Dividend Volatility

Before buying a stock for its income, we want to see if the dividends have been stable in the past, and if the company has a track record of maintaining its dividend. Camden Property Trust has been paying dividends for a long time, but for the purpose of this analysis, we only examine the past 10 years of payments. The dividend has been stable over the past 10 years, which is great. We think this could suggest some resilience to the business and its dividends. During the past ten-year period, the first annual payment was US$1.80 in 2009, compared to US$3.20 last year. This works out to be a compound annual growth rate (CAGR) of approximately 5.9% a year over that time.


Dividend Growth Potential

While dividend payments have been relatively reliable, it would also be nice if earnings per share (EPS) were growing, as this is essential to maintaining the dividend's purchasing power over the long term. While there may be fluctuations in the past , Camden Property Trust's earnings per share have basically not grown from where they were five years ago. Over the long term, steady earnings per share is a risk as the value of the dividends can be reduced by inflation.

We'd also point out that Camden Property Trust issued a meaningful number of new shares in the past year. Regularly issuing new shares can be detrimental - it's hard to grow dividends per share when new shares are regularly being created.

Conclusion

To summarise, shareholders should always check that Camden Property Trust's dividends are affordable, that its dividend payments are relatively stable, and that it has decent prospects for growing its earnings and dividend. Camden Property Trust's is paying out more than half its income as dividends, but at least the dividend is covered both by reported earnings and cashflow. It's not great to see earnings per share shrinking. The dividends have been relatively consistent, but we wonder for how much longer this will be true. While we're not hugely bearish on it, overall we think there are potentially better dividend stocks than Camden Property Trust out there.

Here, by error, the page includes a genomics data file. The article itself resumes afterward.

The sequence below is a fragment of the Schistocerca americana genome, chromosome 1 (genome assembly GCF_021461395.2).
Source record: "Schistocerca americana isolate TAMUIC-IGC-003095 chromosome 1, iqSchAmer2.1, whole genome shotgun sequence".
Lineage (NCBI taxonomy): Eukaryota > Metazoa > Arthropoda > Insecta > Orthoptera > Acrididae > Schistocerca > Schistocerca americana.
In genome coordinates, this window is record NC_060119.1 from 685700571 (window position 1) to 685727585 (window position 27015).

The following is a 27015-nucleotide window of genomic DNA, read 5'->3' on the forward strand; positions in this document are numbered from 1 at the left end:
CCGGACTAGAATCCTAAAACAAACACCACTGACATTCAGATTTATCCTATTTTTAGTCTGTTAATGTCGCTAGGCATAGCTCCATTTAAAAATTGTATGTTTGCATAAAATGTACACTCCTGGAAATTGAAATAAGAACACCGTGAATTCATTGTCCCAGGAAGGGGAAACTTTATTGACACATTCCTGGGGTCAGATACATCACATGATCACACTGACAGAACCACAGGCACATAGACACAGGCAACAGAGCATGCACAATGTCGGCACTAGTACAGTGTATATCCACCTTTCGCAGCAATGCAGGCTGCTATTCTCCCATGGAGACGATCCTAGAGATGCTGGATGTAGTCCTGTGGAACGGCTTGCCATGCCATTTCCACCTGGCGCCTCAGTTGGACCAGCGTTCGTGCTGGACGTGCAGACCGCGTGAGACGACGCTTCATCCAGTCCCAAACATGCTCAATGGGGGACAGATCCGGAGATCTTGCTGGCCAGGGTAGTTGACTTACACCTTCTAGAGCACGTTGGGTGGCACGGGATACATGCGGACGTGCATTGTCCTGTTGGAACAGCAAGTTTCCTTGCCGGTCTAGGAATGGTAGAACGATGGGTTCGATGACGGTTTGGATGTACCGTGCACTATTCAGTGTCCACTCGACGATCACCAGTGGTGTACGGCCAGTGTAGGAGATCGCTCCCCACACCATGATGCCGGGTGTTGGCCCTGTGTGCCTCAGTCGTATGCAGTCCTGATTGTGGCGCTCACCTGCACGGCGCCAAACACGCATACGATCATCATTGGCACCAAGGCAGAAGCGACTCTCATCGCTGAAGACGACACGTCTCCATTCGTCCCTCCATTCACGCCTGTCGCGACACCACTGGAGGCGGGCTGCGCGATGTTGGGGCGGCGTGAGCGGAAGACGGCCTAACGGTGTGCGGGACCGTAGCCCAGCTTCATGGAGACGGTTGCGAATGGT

Without at least some growth in earnings per share over time, the dividend will eventually come under pressure either from costs or inflation. Very few businesses see earnings consistently shrink year after year in perpetuity though, and so it might be worth seeing what the 10 analysts we track are forecasting for the future.

Looking for more high-yielding dividend ideas? Try our curated list of dividend stocks with a yield above 3%.

We aim to bring you long-term focused research analysis driven by fundamental data. Note that our analysis may not factor in the latest price-sensitive company announcements or qualitative material.

If you spot an error that warrants correction, please contact the editor at editorial-team@simplywallst.com. This article by Simply Wall St is general in nature. It does not constitute a recommendation to buy or sell any stock, and does not take account of your objectives, or your financial situation. Simply Wall St has no position in the stocks mentioned. Thank you for reading.